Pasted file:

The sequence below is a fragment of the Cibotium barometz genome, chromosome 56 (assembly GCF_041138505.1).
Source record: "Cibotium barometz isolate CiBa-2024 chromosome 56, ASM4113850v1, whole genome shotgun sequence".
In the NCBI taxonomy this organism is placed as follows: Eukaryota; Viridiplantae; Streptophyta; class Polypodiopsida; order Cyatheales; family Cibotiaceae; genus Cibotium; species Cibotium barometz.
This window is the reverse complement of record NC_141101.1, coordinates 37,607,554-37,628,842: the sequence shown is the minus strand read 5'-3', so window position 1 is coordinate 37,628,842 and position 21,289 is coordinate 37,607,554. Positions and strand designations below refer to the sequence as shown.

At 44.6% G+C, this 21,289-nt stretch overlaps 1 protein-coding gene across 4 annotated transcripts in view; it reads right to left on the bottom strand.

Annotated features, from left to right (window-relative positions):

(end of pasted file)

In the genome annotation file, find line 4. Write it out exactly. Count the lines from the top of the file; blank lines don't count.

This window is the reverse complement of record NC_141101.1, coordinates 37,607,554-37,628,842: the sequence shown is the minus strand read 5'-3', so window position 1 is coordinate 37,628,842 and position 21,289 is coordinate 37,607,554. Positions and strand designations below refer to the sequence as shown.